When examining technology transforming the AEC industry, Dennis Shelden emerges as a thought leader. He is an expert in applying digital technology to building design, construction, and operations, with experience spanning across research, technology, and development, and professional practice, including multiple architecture, building engineering and computing disciplines. He was director of R&D and led the development of Frank Gehry’s digital practice from 1997-2002, eventually co-founding Gehry Technologies. Shelden has lectured and written widely on topics concerning computational applications to architecture. He currently directs the Digital Building Laboratory (DBL) at the Georgia Institute of Technology. AN Special Projects Director Marty Wood sat down with Shelden to learn more. The Architect’s Newspaper: Can you talk about the DBL and the new directions you are pursuing given the trends in emergent technology and software tools? Dennis Shelden: The DBL has always been an academic institution oriented toward industry advancement through applications of technology. We’ve pursued that ambition through three mechanisms. First, the DBL serves to create a community among professional firms, technology companies, and academic programs across Georgia Tech. We are at our most effective when we can be a bridge among these three constituencies through “active education and research”—connecting research faculty and students to real-world projects and enlisting emerging technologies in new ways. Second, the lab has a research mission of its own. Under my predecessor Professor Chuck Eastman, the DBL has become an important source of innovation and leadership in design computing, specifically in BIM, collaborative processes, open information exchange, and interoperability. Third, we are focused on building the next generation of technical leaders in architecture and construction, through educational curricula at all levels of the architecture and building construction programs at Georgia Tech. I believe that these three functions and our historical areas of research set us up to tackle some of the emerging trends in technology for the built environment. BIM data is finally moving to the web and the cloud, which will create a host of new opportunities connecting to and making use of this data. Some of these possibilities include connections to real-time data from building systems, Internet of Things, and connected mobile and social networks. We are also seeing a convergence between building level and city level information, where you manage and interact with large-scale built environment data that scales down to the individual room, fixture, or device. How is the business of AEC technology changing, and is there a role for academia in building out these new directions? The nature of technology development is definitely changing. In the 20th century, it required very large companies with many different functions to be able to develop and sell a software product. The technology product business was completely different than professional consulting services. But today the barriers to “industrializing” technology to the point where it can be consumed by others are much lower, since there is so much infrastructure out there that can be leveraged, and the web makes marketing and distribution so much easier to scale. Professional practice is changing, too, and we’re seeing firms that are exploring new ways of capitalizing on the innovations they create. More firms are creating open source software, developing plug-ins, or creating spin-offs to either offer new specialized services or pursue product innovations. At the same time, the AEC world needs open platforms for these innovations to be built on and connect to. Some of these are offered by software companies’ plug-in and app development platforms, but the world really needs open standards and communications capabilities based on modern web paradigms that can bridge across AEC disciplines. I believe that academia and government have important roles to play in building these open industry platforms. Being connected through the cloud is one thing, but is this just about better design tools? There is a lot of emerging discussion of cyber-physical systems and the idea of the digital twin. The idea of the digital twin is essentially that BIM will become part of the post-occupancy delivered building and “run in parallel” to the building systems and experienced environment. We’ve historically focused a lot on the technologies for designing and delivering buildings, but the possibilities for these technologies to create a continuum of information is potentially a huge opportunity for the industry. We also see a lot of interest from the tech industry starting to come into the AEC industry precisely because it sees the built environment as the next platform for interaction with technology. Are these things you practice internally? University campuses are small, contained cities with all the necessary functions from design and construction to the daily delivery services under one umbrella. So if we get this right for Georgia Tech, then we have a model for delivering built environment technology innovation that we can scale to the broader industry. Again, I think the open platforms for industry innovation will be built by academia and nonprofit enterprises to start. There must be examples of industry, in terms of interoperable standards, that get shared and not privatized. Novel delivery systems can give you a competitive advantage. Think about what it took for government, academia, and industry working together to create the internet. I think that’s a model for what AEC needs to do now. The next layer of what AEC needs to make that kind of value creation a possibility for all the stakeholders still has to be built. That’s kind of the nucleus, that kind of vision of a possible industry state, that we are trying to help build out in the next phase of the DBL.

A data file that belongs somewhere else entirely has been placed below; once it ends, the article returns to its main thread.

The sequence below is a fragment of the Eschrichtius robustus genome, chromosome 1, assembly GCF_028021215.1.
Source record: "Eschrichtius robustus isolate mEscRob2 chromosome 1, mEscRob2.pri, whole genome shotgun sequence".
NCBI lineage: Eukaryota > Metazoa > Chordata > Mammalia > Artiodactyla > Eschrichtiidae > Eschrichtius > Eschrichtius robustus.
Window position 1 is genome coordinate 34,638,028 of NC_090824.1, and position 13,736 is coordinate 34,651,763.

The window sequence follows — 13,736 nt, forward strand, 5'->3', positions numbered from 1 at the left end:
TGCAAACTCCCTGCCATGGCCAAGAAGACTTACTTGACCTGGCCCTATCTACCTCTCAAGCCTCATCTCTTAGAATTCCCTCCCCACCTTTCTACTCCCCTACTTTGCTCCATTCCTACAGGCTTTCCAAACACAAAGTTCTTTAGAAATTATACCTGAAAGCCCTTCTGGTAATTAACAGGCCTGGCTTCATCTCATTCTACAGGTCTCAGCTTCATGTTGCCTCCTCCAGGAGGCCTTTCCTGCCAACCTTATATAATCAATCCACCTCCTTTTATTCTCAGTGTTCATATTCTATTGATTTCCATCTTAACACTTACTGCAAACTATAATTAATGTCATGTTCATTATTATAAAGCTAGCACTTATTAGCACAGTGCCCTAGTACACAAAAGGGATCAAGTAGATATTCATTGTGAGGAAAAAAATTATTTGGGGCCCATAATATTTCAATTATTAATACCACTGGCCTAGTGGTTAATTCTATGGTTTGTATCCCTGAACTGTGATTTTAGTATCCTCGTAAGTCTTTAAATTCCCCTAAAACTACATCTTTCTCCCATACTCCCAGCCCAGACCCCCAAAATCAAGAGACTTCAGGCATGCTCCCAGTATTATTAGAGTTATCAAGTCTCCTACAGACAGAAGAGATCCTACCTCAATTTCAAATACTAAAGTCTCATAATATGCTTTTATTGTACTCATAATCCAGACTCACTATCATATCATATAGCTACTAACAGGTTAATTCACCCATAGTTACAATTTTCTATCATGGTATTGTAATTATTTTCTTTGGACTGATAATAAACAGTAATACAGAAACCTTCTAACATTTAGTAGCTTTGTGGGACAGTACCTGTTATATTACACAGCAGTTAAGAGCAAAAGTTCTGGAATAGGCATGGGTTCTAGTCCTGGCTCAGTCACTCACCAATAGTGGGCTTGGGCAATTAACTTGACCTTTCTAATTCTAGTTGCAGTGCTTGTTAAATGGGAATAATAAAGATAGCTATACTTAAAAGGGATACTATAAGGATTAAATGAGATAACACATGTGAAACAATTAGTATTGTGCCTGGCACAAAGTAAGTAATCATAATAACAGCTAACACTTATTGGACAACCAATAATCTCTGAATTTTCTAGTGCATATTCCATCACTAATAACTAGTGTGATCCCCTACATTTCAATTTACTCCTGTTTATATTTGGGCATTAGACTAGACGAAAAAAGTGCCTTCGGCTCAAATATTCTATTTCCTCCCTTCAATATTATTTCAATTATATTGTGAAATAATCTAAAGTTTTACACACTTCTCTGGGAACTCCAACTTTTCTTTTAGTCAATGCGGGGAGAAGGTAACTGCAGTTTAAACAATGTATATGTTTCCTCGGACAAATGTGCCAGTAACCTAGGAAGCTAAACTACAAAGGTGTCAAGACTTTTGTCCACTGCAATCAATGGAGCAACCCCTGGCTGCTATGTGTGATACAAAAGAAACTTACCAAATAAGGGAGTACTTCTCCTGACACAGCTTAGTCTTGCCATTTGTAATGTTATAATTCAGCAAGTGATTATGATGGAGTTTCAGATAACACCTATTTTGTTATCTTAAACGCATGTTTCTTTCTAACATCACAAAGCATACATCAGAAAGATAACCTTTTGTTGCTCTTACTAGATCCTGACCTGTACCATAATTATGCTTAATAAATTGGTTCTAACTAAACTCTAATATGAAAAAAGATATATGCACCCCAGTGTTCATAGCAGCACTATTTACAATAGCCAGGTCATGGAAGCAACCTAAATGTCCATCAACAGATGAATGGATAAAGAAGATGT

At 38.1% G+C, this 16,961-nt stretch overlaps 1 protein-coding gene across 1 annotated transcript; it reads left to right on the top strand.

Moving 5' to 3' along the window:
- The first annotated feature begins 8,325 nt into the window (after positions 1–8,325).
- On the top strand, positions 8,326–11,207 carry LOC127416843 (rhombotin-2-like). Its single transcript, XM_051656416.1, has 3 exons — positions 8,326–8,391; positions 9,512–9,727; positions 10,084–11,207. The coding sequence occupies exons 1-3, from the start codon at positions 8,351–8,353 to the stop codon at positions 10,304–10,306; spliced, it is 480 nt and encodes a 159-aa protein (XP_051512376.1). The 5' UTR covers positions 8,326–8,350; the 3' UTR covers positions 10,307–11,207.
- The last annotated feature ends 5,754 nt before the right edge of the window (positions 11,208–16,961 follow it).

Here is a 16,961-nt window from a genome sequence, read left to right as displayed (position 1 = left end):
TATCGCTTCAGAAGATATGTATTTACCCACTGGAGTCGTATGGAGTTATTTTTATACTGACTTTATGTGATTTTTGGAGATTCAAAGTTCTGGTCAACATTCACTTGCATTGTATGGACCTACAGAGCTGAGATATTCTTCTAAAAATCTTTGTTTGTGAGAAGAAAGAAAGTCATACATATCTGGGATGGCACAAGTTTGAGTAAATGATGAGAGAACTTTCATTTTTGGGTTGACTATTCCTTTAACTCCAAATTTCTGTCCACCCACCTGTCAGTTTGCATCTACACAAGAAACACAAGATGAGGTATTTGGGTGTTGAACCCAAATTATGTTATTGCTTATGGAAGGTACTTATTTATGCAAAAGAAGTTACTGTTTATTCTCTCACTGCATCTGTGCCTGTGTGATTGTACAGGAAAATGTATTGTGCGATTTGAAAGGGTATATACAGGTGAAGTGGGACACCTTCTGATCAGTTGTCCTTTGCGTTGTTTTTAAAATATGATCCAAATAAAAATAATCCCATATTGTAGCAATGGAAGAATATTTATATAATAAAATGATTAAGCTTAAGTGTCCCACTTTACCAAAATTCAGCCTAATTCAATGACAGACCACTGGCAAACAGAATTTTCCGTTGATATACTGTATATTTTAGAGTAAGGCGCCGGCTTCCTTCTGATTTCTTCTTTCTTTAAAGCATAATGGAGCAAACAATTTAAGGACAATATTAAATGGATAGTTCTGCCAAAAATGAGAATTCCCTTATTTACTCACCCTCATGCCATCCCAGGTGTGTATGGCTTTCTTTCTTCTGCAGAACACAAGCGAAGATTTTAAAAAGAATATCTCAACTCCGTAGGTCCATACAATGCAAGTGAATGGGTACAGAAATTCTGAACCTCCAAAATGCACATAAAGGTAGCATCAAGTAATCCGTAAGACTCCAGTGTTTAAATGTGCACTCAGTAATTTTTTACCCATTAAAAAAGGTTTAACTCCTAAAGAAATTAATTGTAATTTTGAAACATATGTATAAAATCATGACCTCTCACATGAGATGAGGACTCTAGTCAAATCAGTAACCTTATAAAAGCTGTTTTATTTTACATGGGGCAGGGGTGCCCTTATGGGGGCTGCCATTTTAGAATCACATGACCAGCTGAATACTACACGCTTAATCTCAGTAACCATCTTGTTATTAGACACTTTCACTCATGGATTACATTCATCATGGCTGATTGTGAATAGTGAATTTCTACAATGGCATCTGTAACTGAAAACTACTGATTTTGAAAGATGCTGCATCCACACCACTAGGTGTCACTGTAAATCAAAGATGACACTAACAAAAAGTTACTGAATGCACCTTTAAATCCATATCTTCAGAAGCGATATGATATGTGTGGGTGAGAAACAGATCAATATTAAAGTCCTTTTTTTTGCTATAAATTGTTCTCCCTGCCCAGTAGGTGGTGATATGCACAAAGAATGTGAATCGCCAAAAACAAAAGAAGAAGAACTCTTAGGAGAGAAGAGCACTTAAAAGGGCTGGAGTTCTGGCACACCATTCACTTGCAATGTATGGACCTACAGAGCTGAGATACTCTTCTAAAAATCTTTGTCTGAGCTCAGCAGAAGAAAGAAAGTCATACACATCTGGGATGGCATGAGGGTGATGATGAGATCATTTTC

Meet the incubators and accelerators producing the new guard of design and architecture start-ups. This is part of a series profiling incubators and accelerators from our April 2018 Technology issue. The age of the car as we know it appears to be winding down—that is, if the diverse initiatives started by car companies is any indication. For example, in Greenpoint, Brooklyn, the BMW-owned MINI recently launched A/D/O, a nARCHITECTS-design makerspace and the headquarters of URBAN-X, an accelerator for start-ups seeking to improve urban life. Although URBAN-X is only two years old, the company has hit the ground running thanks to MINI’s partnership with Urban Us, a network of investors focused on funding start-ups that use technology to improve urban living. Through that partnership, URBAN-X is able to use its funding from MINI to take on companies that lack finished products or established customers and then connect them to the Urban Us community. Through a rigorously programmed five-month semester, up to ten start-ups at a time work with in-house engineering, software, marketing, and urbanism experts and given access to the outside funding and political connections that URBAN-X is able to leverage. Competition to join the cohort is fierce, especially since the chosen companies are given $100,000 in initial funding. Architects, planners, urban designers, construction workers, and those with a background in thinking about cities have historically applied. At the time of writing, the third group had just finished its tenure and presented an overview of its work, at A/D/O, at a Demo Day on February 9. The companies have since followed up with whirlwind tours to court investors and realize their ideas. The diversity of projects that have come out of URBAN-X represents the wide-ranging problems that face any modern city. The solutions aren’t entirely infrastructure-based, either. For example, Farmshelf has gained critical acclaim by moving urban farming into sleek, indoor “growing cabinets”; Industrial/Organic is turning decomposing food waste into electricity; and Good Goods has created a platform for smaller retailers to occupy space in large vacancies by pooling money. Ultimately, as cities evolve and become more interconnected, addressing the problems found within them will require ever more complicated and multidisciplinary solutions. The fourth URBAN-X cohort will be announced on May 10, 2018. Notable alumni include: Numina A start-up that uses sensor-integrated streetlights to map traffic patterns. Lunewave A technology company that claims its spherical sensor for self-driving cars is cheaper and more effective than the LiDAR (light detection and ranging) currently in widespread use (likely a win for MINI and BMW). Sencity A platform that encourages human engagement in smart cities. RoadBotics A tool that uses smartphone monitoring to improve road maintenance.0 Qucit This software aggregates urban planning data and uses AI to optimize everything from emergency response times to park planning.